Twelve children have been born through the technique, which replaces expensive medical equipment with "kitchen cupboard" ingredients.
High levels of the gas carbon dioxide are needed when growing embryos in an IVF clinic in order to control the acidity levels. This is maintained using carbon dioxide incubators, medical grade gas and air purification.
Instead, the team at the Genk Institute for Fertility Technology mixed inexpensive citric acid and bicarbonate of soda to produce carbon dioxide.
Lead researcher Prof Willem Ombelet said: "We succeeded with an almost Alka-Selzer like technique. Our first results suggest it is at least as good as normal IVF and we now have 12 healthy babies born."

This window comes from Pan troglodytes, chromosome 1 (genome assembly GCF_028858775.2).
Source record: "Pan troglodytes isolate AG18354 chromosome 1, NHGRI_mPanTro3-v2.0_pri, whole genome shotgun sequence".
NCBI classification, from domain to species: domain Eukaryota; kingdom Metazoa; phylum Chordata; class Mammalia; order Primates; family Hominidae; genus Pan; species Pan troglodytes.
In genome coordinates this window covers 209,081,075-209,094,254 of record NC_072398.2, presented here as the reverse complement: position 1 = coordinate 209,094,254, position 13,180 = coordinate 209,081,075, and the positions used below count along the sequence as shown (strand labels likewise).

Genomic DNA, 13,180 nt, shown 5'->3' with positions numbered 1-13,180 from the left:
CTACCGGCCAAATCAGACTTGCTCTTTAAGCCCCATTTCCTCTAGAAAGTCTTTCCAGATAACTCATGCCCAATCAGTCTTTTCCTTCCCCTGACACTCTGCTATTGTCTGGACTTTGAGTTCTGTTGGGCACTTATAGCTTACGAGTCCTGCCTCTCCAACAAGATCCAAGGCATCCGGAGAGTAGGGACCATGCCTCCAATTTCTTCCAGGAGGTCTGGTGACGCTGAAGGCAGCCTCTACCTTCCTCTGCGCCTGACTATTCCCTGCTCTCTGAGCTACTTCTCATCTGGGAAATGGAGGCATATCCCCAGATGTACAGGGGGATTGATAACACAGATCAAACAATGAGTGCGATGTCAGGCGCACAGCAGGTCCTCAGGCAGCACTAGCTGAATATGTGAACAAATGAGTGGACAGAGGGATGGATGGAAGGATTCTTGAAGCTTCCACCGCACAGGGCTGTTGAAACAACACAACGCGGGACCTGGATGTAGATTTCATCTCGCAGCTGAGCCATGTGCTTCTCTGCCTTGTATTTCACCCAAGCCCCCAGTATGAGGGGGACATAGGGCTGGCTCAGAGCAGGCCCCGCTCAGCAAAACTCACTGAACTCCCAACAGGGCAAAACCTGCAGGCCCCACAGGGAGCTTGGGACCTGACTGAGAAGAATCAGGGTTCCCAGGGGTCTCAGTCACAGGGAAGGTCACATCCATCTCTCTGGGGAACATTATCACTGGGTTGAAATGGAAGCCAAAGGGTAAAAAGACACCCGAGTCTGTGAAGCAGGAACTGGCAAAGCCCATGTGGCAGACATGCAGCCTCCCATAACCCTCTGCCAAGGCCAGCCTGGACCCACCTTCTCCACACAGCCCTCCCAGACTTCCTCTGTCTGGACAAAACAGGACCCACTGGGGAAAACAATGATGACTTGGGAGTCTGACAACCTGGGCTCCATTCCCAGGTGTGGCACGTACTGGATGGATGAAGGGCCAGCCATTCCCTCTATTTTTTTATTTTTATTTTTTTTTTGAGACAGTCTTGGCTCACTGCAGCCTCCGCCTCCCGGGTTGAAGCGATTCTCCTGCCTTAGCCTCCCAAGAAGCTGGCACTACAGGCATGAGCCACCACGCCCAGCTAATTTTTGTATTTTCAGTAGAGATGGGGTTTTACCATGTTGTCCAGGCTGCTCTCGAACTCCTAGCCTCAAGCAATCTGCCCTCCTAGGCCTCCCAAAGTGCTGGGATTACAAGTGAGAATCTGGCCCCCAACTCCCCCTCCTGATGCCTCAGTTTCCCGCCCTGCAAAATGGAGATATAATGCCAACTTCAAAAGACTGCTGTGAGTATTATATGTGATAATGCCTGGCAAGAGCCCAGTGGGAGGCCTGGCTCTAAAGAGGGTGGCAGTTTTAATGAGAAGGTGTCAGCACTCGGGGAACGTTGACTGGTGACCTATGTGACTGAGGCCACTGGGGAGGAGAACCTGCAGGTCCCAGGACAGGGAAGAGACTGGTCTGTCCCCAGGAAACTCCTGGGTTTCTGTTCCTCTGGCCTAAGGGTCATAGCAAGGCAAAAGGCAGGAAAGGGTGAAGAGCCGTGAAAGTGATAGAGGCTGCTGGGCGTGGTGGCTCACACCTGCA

The results, presented to the European Society of Human Reproduction and Embryology conference, showed a pregnancy rate of 30% - approximately the same as IVF.
The researchers believe the cost of IVF can be cut to just 10-15% of services in Western countries.
The technique cannot completely replace conventional IVF.
It would not help men with severe infertility who require more advanced treatment in which the sperm is injected into the egg, known intra-cytoplasmic sperm injection.
However, Prof Ombelet told the BBC the aim was to bring fertility treatment to the rest of the world.
SOURCE - BBC News
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